When ANU rock expert Matthew Valetich died tragically young at the age of 35 this year, his colleagues did all the usual things mourners do: they gathered and sang his favourite songs. They cried and hugged each other. They even brought rocks which the rock expert might like.
And then they turned him into a diamond - literally. His widow pulled the lever on the high-pressure machine at the university and, lo and behold, a diamond was produced.
The gem was then polished and split in two, one half each for his two twins.
Dr Valetich was a petrologist (a geologist who studies how rocks are formed) at the ANU research school of earth sciences.
He died of natural causes, simply collapsing in what had seemed like good health. After the funeral in March, his fellow petrologist Antony Burnham had a thought.
"One evening after Matt's service I was thinking 'I wonder what his ashes would transform into under a high-pressure experiment, like those he used to do for his PhD?'," Dr Burnham recalled.
"I thought 'I bet Matt would've been interested to try that out'."
"I think Matt would have found it quite funny as well. Black humour was very much his style."
The scientist's wife Louise "Lou" Adena was consulted and she approved - so on the odd memorial went.
First, Dr Burnham welded Dr Valetich's ashes into a platinum capsule and wrapped it in layers of magnesium oxide, graphite, Pyrex glass and table salt.
And then he put pressure on it - a lot of pressure, the kind of pressure found 60 kilometres deep in the earth. He used a "piston cylinder press" at the ANU to replicate that intense pressure.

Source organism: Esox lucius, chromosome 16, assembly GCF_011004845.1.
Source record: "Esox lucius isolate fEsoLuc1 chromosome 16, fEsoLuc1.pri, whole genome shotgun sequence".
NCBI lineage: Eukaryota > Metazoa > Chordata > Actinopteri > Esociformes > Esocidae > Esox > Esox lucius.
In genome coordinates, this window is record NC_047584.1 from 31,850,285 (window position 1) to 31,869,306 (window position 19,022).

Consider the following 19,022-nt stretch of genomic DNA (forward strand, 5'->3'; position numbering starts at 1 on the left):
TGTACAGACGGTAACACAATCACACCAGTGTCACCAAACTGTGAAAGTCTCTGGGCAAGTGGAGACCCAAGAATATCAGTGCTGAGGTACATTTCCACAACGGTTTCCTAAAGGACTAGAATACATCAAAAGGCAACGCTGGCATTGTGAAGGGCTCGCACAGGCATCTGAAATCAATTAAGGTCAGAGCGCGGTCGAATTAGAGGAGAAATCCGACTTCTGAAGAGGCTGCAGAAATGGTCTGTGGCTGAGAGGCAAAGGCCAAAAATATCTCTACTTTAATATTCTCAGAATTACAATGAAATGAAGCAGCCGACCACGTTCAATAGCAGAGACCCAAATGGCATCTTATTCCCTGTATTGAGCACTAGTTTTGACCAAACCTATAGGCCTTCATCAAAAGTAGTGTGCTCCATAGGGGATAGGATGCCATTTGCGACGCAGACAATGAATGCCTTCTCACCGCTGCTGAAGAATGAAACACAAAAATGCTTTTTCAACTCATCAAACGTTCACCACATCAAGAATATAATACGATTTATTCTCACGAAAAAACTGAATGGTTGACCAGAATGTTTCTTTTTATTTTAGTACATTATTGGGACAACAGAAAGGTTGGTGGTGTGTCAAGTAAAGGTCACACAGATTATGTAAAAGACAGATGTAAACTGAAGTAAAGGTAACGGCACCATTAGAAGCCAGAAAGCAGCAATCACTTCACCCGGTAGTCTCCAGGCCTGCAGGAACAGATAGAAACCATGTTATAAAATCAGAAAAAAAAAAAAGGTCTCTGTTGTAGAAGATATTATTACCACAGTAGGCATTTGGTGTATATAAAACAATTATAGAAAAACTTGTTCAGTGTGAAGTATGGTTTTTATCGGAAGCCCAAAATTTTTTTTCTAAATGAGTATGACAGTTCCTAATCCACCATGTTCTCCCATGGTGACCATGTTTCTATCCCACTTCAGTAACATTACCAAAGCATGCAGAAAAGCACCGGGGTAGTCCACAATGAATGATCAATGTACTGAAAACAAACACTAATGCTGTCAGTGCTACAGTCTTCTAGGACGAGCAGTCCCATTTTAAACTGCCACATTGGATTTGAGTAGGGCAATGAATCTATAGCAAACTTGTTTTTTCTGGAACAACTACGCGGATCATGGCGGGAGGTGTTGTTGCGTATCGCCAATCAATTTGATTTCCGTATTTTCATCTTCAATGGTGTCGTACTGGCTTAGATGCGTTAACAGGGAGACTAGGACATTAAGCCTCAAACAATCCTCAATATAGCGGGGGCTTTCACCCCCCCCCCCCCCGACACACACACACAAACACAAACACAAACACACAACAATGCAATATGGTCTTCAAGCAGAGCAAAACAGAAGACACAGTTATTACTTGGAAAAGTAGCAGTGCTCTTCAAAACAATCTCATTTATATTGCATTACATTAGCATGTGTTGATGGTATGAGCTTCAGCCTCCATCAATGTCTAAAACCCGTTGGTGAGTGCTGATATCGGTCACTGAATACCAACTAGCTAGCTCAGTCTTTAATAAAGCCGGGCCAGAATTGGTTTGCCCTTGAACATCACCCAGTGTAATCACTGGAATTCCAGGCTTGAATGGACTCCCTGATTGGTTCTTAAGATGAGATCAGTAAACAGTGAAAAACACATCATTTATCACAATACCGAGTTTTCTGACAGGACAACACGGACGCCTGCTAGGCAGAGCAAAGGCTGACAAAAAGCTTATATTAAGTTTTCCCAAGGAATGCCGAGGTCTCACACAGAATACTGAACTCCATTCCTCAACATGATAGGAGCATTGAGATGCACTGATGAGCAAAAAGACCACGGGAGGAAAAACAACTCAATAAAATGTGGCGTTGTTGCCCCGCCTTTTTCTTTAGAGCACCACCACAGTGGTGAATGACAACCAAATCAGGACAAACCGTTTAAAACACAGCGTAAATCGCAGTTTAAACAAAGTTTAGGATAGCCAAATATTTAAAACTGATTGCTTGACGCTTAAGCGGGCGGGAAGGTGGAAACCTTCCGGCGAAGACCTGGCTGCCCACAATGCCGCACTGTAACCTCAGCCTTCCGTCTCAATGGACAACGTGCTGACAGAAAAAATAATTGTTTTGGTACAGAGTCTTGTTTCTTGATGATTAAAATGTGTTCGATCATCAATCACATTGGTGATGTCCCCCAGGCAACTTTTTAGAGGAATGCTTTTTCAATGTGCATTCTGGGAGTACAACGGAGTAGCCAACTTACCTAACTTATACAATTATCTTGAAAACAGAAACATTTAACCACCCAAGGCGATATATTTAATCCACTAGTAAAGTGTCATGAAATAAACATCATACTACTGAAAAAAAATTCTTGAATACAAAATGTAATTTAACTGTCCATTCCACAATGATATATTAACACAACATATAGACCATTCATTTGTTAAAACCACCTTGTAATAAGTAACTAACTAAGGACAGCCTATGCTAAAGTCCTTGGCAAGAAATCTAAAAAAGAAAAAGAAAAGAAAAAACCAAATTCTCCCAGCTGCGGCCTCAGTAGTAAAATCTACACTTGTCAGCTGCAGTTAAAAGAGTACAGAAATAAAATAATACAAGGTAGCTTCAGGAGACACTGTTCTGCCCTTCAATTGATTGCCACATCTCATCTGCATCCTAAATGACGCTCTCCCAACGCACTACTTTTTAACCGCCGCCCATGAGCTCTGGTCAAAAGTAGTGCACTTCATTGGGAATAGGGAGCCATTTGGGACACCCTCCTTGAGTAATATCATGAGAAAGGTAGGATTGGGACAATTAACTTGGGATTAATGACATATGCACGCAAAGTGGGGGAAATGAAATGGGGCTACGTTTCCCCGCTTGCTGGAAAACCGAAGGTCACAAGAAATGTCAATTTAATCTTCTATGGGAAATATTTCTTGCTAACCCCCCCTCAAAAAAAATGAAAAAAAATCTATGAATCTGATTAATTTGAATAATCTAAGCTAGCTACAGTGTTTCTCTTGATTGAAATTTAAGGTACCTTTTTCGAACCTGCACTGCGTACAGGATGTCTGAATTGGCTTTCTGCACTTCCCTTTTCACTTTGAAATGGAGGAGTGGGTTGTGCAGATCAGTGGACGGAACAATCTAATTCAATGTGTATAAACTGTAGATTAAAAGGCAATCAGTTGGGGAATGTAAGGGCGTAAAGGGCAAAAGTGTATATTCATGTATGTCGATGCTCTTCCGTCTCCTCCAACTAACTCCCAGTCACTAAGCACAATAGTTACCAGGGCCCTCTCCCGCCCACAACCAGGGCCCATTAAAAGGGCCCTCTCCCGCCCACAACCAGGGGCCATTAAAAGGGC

"They say that good cooking also needs love, so he invited Adena, Valetich's two best friends and former RSES colleagues-including his mentor and PhD supervisor, Professor John Mavrogenes to gather around the press and get this special experiment going," the ANU journal reported.
A big yellow lever was pulled by the gathered friends and wife.
"We left it to cook overnight, squeezing within this confined, heated space. As hoped, the next day I discovered our precious gem in its place," Dr Burnham said.
Once the gem was cooled and polished, he cut it in two and mounted the halves in their platinum casing within rounds of epoxy resin, gifting them to Dr Valetich's widow, Adena.
"It was a pretty sweet moment, opening the box and seeing my Matt immortalised as a 'diamond' encased in platinum," she said.
"It's why we had platinum wedding rings - as a nod to his PhD, which he was so incredibly proud of-and I can see his cheeky smile lighting up the room at the thought that he is now a pretty cool rock."
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